Mar 13, 2021

How to Pay an Invoice

An invoice is a document sent from a business to a customer indicating products sold or services executed (or agreed upon). 

The document will often include client and business information such as logos, addresses, and contact details in addition to transactional information like the type of products or services, quantities, and scope. The invoice is essentially a bill, and it will often include payment terms, timelines, and other information.

Keep reading to learn more about how to pay an invoice.

Receiving Invoices From Businesses

Every business handles invoicing differently. Some utilize invoicing software like Sunrise to streamline the management and tracking of paid and outstanding invoices, while others prefer creating and mailing an invoice by hand. Some businesses invoice with strict payment terms, while others provide more flexible timelines and payment options.

Simply put, you can receive many different types of invoices through various methods. While the invoice itself may be unique, there are only 2 channels to receive an invoice.

When Should You Pay an Invoice?

Paying bills on time is an important step in maintaining good relationships with businesses and vendors. If you’re frequently late on payments, the business may decide to charge you more—or to drop you entirely. If you operate in the business-to-business (B2B) space, losing a good vendor can cause bottlenecks and quality control issues throughout your business. So always pay your invoices on time.

Payment terms are often discussed before work is started and will often be outlined within the invoice. For many industries—especially B2B—it’s possible to have payment timeframes that extend weeks or even months after the work is completed or products delivered. You may also be able to negotiate discounts for up-front or early payments if the business struggles with cash flow or delinquent payments.

Most invoices will include phrasing like “payment date” or “net-payment terms” that indicates the deadline for paying an invoice. Net-payment terms are often used to express a timeframe or window to pay an invoice within. For example, if you have an invoice with net-15 terms, it means you have 15 days from the time you received that invoice to pay the balance.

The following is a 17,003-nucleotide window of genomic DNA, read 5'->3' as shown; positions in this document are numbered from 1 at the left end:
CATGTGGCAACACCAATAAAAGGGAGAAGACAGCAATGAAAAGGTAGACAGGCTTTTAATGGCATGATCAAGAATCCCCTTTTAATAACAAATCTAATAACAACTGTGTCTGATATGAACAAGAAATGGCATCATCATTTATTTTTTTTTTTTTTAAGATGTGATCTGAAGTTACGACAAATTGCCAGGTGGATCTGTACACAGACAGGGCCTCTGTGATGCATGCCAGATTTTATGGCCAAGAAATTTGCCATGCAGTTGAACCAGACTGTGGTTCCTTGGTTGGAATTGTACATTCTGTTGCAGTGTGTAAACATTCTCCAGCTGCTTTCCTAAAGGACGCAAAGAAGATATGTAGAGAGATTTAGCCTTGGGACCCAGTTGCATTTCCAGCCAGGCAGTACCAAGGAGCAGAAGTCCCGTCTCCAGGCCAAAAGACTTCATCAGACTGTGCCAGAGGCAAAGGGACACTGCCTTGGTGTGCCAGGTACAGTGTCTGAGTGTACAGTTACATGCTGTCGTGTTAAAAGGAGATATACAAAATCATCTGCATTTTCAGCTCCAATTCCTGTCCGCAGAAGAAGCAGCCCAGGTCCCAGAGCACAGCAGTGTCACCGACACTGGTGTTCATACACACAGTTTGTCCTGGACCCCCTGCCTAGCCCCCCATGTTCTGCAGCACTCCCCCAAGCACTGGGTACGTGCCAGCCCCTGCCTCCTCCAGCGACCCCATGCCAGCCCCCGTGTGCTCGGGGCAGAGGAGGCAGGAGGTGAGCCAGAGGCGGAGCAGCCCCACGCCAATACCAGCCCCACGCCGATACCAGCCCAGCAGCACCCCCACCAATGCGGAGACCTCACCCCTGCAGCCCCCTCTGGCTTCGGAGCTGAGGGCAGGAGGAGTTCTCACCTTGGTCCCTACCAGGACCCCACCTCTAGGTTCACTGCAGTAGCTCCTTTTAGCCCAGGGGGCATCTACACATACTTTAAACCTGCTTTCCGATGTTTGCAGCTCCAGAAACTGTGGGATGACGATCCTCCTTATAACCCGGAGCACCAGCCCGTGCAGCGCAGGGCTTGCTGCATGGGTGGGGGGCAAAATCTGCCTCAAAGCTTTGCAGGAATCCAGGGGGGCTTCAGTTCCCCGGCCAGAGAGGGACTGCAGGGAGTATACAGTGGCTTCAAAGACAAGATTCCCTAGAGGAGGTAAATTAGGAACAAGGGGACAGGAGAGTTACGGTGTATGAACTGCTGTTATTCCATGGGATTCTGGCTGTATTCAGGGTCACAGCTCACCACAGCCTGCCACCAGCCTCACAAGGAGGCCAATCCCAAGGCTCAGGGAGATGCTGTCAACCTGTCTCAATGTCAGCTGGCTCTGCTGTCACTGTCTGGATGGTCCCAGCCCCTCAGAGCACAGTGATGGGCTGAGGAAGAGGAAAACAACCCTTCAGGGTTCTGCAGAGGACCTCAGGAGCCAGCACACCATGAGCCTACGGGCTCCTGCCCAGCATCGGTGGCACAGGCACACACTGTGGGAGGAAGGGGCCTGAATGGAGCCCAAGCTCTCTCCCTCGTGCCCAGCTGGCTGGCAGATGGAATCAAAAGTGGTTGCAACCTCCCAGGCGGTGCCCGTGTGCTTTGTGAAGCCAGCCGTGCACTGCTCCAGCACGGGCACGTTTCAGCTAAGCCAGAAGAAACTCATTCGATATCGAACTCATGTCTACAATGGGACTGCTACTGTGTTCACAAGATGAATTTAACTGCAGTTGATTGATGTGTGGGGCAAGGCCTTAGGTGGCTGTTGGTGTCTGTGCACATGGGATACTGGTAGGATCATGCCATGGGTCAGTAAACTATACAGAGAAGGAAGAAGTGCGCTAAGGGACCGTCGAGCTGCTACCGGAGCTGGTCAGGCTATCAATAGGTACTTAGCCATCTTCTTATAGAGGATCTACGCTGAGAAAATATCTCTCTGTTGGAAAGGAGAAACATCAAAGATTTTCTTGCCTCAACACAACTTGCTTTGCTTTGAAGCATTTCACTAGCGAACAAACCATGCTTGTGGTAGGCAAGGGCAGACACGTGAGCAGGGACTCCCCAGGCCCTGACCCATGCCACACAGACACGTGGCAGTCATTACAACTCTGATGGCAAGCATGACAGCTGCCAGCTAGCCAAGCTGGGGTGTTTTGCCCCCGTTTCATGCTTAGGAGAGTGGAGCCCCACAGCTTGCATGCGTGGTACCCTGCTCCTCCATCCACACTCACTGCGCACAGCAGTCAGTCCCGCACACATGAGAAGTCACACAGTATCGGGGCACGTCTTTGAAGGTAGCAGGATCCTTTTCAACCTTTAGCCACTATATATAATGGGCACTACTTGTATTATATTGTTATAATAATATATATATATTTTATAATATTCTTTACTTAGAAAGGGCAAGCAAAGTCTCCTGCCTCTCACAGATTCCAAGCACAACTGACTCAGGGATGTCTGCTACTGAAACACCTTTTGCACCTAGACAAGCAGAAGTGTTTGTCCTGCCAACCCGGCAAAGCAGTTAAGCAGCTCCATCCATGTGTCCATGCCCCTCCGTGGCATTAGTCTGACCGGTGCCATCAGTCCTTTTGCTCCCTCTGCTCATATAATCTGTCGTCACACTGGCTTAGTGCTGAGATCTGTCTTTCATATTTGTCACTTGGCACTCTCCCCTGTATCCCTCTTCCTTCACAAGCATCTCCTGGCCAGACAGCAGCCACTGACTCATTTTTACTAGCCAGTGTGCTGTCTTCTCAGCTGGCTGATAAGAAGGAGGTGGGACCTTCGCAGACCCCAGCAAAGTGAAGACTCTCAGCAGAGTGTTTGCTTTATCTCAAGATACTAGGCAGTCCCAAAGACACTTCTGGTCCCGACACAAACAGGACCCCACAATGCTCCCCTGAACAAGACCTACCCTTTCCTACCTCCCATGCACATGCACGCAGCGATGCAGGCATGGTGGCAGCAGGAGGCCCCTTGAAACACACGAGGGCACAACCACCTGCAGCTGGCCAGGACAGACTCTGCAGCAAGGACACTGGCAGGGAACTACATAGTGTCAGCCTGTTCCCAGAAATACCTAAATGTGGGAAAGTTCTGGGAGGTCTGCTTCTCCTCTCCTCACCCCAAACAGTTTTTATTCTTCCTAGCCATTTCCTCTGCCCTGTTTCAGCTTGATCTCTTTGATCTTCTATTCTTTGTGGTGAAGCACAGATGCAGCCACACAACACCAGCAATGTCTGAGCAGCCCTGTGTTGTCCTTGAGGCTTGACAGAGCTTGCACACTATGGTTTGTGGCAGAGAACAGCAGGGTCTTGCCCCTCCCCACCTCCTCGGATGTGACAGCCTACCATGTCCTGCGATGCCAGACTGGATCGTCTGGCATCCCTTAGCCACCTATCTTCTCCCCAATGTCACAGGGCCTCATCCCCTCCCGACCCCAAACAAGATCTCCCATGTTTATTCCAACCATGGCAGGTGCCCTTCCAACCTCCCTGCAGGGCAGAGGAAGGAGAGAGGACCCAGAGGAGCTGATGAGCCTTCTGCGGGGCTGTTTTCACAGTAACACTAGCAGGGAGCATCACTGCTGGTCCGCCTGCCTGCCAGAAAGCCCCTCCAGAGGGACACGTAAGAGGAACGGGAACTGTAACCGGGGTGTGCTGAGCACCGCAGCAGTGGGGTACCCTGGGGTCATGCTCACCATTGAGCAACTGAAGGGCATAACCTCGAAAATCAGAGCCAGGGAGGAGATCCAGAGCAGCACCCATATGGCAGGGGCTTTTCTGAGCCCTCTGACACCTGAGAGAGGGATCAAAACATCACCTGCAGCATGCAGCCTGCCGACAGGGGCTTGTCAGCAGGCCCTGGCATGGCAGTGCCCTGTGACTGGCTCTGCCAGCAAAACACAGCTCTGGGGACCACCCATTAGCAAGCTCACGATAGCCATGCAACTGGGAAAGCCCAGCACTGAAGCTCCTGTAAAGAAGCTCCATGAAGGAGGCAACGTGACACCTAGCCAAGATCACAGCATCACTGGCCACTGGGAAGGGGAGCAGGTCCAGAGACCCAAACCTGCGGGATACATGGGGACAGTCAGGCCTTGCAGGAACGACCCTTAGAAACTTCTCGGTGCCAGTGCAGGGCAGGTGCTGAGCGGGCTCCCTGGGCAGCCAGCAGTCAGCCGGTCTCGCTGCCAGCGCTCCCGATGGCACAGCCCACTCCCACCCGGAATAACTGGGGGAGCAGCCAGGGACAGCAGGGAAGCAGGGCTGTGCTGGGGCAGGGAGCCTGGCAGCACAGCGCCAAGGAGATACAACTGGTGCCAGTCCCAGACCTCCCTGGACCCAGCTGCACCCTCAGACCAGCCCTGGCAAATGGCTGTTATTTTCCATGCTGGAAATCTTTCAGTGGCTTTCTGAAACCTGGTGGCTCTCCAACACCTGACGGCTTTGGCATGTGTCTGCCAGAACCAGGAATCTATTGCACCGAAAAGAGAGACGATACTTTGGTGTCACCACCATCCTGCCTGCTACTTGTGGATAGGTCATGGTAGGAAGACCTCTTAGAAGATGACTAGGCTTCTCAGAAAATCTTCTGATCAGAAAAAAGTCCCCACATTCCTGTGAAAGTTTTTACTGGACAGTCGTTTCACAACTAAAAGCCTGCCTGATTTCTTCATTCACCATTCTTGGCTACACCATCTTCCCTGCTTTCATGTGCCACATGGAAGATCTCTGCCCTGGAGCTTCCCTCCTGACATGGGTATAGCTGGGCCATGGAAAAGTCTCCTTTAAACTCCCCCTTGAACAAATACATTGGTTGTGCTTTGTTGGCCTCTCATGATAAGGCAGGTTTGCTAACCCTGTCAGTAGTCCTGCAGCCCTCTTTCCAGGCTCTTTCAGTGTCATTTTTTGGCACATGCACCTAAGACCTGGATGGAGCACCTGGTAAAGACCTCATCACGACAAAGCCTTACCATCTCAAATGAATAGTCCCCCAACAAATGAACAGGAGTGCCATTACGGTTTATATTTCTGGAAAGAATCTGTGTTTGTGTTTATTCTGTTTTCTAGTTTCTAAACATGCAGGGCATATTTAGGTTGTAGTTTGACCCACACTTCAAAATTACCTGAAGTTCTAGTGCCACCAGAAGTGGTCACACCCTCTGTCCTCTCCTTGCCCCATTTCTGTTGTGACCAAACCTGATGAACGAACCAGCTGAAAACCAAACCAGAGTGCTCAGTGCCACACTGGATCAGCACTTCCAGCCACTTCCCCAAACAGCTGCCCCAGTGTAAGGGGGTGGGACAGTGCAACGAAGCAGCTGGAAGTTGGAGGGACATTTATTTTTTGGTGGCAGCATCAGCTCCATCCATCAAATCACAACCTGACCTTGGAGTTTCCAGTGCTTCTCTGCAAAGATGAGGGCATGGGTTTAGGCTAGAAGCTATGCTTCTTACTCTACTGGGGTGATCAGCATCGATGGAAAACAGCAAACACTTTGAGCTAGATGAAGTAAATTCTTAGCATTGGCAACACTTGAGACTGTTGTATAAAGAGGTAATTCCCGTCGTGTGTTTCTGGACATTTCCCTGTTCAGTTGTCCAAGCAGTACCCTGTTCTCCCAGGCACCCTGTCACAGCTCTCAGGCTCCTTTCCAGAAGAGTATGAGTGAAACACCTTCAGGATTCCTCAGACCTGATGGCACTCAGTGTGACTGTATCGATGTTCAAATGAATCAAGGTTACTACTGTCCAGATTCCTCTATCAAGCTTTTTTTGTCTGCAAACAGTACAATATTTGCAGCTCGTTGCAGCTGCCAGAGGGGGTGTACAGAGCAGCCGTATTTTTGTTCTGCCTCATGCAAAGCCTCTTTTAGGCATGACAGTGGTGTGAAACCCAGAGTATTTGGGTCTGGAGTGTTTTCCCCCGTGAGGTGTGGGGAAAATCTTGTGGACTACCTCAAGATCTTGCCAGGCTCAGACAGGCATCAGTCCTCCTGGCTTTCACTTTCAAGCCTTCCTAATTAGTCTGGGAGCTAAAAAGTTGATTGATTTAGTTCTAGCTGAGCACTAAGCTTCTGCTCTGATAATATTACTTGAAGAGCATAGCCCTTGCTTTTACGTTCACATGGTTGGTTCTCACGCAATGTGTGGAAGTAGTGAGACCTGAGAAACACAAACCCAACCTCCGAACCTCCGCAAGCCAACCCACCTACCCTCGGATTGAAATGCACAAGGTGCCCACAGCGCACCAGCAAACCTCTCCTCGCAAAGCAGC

If you received an invoice with no payment terms outlined, the typical timeframe of 30 days should be assumed.

How to Pay an Invoice Online

The physical process for paying an invoice online will vary based on the invoicing or payment processing software the business uses. Typically, it will flow like this:

  1. Open the email with the outstanding invoice.
  2. Look for a button that directs you to “Review and Pay Invoice.”
  3. Confirm that all the information is accurate.
  4. Find the button or area on the page that directs you to pay.
  5. Input your credit card information or complete other payment method requirements.
  6. Confirm that the payment amount matches the invoice and what you agreed upon.
  7. Submit the payment and receive the receipt.

Paying invoices online is usually a seamless process. Best of all, most businesses allow for flexible payment methods. Some of the common ways to pay an invoice online include:

How to Pay an Invoice Offline

If you received an invoice and are looking to pay it without using an online option, then you’re limited to a few methods. While not the most convenient, safe, or fastest way to pay invoices, offline payments usually include:

Wise Businesses Should Streamline Their Invoicing

Invoicing is an oft-overlooked process for many businesses, but it can play a critical role in the business-consumer relationship. Businesses looking to take the next step would be wise to look into invoicing solutions like Sunrise, which streamline the process and provide both flexibility and convenience to customers. 

From professional-looking invoices to automated payment reminders, Sunrise can take the work out of invoicing—and make it easier for clients to pay you.

About the author

Derek Miller
Derek Miller
Derek Miller is a writer specializing in entrepreneurship, small business, and digital marketing. His work has featured in sites like Entrepreneur, GoDaddy, Score.org, and StartupCamp. He’s currently the CMO of Smack Apparel, the content guru at Great.com, and a marketing consultant for small businesses.

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